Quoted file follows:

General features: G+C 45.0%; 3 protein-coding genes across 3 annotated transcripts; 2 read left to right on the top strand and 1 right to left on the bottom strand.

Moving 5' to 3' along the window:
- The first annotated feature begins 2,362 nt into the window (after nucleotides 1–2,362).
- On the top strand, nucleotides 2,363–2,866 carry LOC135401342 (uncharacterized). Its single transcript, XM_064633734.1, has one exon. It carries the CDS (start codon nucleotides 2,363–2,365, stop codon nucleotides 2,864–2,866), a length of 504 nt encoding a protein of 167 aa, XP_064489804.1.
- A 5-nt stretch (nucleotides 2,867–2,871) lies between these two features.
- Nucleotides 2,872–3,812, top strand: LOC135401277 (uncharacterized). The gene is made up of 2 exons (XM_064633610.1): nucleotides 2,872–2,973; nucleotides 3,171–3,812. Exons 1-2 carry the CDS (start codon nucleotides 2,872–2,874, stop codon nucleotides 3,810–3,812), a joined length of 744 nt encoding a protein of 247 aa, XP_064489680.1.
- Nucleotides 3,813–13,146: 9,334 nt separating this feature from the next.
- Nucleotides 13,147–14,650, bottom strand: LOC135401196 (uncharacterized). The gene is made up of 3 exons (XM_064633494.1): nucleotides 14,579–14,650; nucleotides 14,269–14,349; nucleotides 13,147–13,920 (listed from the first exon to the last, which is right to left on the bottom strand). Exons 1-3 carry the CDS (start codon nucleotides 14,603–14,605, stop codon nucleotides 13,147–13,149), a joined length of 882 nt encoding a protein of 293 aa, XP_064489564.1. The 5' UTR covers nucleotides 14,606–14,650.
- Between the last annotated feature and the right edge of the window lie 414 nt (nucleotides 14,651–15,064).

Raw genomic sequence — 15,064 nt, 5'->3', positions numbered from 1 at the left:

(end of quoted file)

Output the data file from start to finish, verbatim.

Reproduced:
General features: G+C 45.0%; 3 protein-coding genes across 3 annotated transcripts; 2 read left to right on the top strand and 1 right to left on the bottom strand.

Moving 5' to 3' along the window:
- The first annotated feature begins 2,362 nt into the window (after nucleotides 1–2,362).
- On the top strand, nucleotides 2,363–2,866 carry LOC135401342 (uncharacterized). Its single transcript, XM_064633734.1, has one exon. It carries the CDS (start codon nucleotides 2,363–2,365, stop codon nucleotides 2,864–2,866), a length of 504 nt encoding a protein of 167 aa, XP_064489804.1.
- A 5-nt stretch (nucleotides 2,867–2,871) lies between these two features.
- Nucleotides 2,872–3,812, top strand: LOC135401277 (uncharacterized). The gene is made up of 2 exons (XM_064633610.1): nucleotides 2,872–2,973; nucleotides 3,171–3,812. Exons 1-2 carry the CDS (start codon nucleotides 2,872–2,874, stop codon nucleotides 3,810–3,812), a joined length of 744 nt encoding a protein of 247 aa, XP_064489680.1.
- Nucleotides 3,813–13,146: 9,334 nt separating this feature from the next.
- Nucleotides 13,147–14,650, bottom strand: LOC135401196 (uncharacterized). The gene is made up of 3 exons (XM_064633494.1): nucleotides 14,579–14,650; nucleotides 14,269–14,349; nucleotides 13,147–13,920 (listed from the first exon to the last, which is right to left on the bottom strand). Exons 1-3 carry the CDS (start codon nucleotides 14,603–14,605, stop codon nucleotides 13,147–13,149), a joined length of 882 nt encoding a protein of 293 aa, XP_064489564.1. The 5' UTR covers nucleotides 14,606–14,650.
- Between the last annotated feature and the right edge of the window lie 414 nt (nucleotides 14,651–15,064).

Raw genomic sequence — 15,064 nt, 5'->3', positions numbered from 1 at the left: